On the other side, and if your business is in some of the developing markets — so mainly India, Middle East and Africa regions, Asia Region or the Latin America Region, you need to make sure also that the supply chain itself is active and stable, if you're importing overseas, is stable, So this is for the feeder stocks capacity question.
If you face capacity constraints, it's just coming from feedstock suppliers, you have mainly two options. Either you invest with the supplier to his capacity, so he can give you more, and this could be a cost increase. Or you can go for another alternative solution option, which might be a more expensive option.
You will say that if I can produce a hundred cases of my product, the suppliers can support me with a hundred.Maybe he can support me with a 110. But if I need to produce 150, I will pay an extra X amount of money to make sure that these capacities are provided to me. So this is about the feedstocks and how we can think.
To wrap up, simply if it's a new business, you define your supply base, having the right capacity in place, and a backup plan. For an existing business, you need to make sure that your cross plans are in line with the supplier’s plans.
For the production lines, mainly, to make a very good, strong strategic plan in place, in advance of your production. So as simple as, what is my marketing plan? How the marketing plan is targeting the consumer and the customers, and how this plan is translated into numbers in terms of the produced product, so this produced product, when you are doing this capacity analysis to see what's the demand of the market and how can I support.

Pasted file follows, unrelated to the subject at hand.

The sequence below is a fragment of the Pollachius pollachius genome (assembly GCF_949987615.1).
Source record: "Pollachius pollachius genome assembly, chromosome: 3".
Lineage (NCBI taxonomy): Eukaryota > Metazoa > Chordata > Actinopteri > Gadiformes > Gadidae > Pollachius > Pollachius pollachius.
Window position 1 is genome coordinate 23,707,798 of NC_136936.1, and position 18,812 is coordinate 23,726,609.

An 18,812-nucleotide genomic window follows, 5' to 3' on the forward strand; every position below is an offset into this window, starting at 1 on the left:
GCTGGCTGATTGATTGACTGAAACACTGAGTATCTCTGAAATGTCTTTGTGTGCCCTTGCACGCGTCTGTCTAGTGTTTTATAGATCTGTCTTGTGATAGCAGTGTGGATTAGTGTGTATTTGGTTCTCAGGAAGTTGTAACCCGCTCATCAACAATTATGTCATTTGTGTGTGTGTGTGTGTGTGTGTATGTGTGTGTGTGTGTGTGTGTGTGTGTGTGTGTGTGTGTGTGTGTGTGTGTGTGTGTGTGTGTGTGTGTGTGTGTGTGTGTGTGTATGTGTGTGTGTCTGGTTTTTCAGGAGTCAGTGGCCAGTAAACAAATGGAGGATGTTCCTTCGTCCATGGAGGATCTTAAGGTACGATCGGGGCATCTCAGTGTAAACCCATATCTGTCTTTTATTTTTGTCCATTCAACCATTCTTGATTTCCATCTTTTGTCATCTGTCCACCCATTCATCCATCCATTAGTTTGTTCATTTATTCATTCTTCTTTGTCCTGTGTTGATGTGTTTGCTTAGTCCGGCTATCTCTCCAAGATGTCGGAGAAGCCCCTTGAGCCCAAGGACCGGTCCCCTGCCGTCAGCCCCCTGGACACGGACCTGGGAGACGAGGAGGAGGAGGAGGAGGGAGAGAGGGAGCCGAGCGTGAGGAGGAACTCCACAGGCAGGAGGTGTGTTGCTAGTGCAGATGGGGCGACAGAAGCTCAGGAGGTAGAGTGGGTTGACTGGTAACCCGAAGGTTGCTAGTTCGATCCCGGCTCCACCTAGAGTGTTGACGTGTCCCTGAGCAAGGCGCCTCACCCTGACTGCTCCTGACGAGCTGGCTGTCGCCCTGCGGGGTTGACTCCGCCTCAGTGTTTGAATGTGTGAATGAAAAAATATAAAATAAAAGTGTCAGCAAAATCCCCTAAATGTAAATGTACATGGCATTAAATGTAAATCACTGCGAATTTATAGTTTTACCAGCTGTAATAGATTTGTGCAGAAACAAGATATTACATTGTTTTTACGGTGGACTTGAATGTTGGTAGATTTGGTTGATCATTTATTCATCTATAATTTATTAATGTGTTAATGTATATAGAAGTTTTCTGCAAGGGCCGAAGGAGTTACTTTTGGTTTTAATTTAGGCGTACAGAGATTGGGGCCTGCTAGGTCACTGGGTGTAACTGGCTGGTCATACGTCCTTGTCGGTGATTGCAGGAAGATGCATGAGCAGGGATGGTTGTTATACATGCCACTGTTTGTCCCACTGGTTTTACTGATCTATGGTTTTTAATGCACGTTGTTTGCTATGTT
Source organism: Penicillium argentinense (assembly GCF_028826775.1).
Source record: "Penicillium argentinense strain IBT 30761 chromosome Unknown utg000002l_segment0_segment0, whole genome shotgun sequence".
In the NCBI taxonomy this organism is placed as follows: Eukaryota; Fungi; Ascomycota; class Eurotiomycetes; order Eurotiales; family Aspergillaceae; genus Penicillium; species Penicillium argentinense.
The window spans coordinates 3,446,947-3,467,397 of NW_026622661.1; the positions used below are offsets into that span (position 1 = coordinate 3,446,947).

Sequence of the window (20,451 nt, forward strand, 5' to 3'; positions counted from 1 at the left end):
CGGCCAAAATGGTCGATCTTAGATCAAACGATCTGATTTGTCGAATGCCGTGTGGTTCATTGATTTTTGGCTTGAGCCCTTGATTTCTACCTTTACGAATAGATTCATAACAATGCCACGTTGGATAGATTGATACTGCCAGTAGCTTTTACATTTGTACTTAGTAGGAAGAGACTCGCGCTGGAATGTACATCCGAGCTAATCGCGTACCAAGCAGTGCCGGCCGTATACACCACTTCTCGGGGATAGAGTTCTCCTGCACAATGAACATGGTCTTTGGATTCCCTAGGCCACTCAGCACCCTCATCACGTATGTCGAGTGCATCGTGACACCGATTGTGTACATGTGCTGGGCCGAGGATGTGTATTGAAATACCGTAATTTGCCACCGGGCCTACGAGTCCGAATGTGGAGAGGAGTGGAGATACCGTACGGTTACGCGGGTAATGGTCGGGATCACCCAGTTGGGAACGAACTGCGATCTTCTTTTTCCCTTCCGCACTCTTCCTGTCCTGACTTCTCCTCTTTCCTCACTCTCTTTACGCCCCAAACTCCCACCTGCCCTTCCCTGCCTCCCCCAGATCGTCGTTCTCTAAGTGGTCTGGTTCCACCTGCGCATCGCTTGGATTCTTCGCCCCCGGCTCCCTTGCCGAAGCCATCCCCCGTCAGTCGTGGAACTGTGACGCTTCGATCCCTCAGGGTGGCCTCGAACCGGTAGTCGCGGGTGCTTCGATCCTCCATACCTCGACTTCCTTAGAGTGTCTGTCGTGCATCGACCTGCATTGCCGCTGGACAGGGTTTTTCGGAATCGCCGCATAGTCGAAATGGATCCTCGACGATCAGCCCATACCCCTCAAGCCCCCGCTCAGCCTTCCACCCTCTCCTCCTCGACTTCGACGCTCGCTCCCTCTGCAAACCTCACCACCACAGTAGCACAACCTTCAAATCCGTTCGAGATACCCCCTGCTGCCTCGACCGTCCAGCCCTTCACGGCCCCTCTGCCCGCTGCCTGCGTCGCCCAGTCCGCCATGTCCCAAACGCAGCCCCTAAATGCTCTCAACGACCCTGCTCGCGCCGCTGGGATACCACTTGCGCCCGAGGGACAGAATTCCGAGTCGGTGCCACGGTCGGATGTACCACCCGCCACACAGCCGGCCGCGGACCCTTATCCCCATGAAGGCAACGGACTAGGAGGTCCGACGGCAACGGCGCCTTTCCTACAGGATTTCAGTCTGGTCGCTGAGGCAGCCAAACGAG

Again, it's more or less the same as the feedstock. Your production lines are able to produce a hundred cases of a product X, You need to increase this capacity another hundred. You need to make more. so your plan will be decided by losing market share because I will not invest in more capacity. So as simple as, it’s a choice of enabling the current suppliers to supply you with the right stock and finished goods. If not, because of the capacity constraints, one of the alternative options. For sure, you need to check always what if you cannot pay more for alternative solutions? Are there other same cost or maybe less cost options that are not revealed yet?
This is how you can map supply chain by checking the market studies, through the market intelligence to see how you can drive more value through getting less sourcing options, One of the things you should do is to check the market capability and understand how this capability is applied or support you to grow.
Do you have any success stories or examples you could share?
For sure. Actually, one of the major stories I could share from my previous company a feedstock issue with suppliers. And this feedstock issue actually was not because of the supply, Actually, it was because of the shipping capacity. It was the shipping lines was not able to ship certain quantity to a certain place. So we worked together as a customer and a supplier to work with the shipping line and other shipping lines to enable more capacity for this shipping line with the same cost. By applying the scale of this company — how we can enable this company and make sure that the scale is giving suppliers the scale the customer is giving the suppliers the best cost formula. How can you think of solving the capacity issues, without adding any extra cost on you or on the supplier.
About Mohamed Ali Eldabaa
Mohamed Ali Eldabaa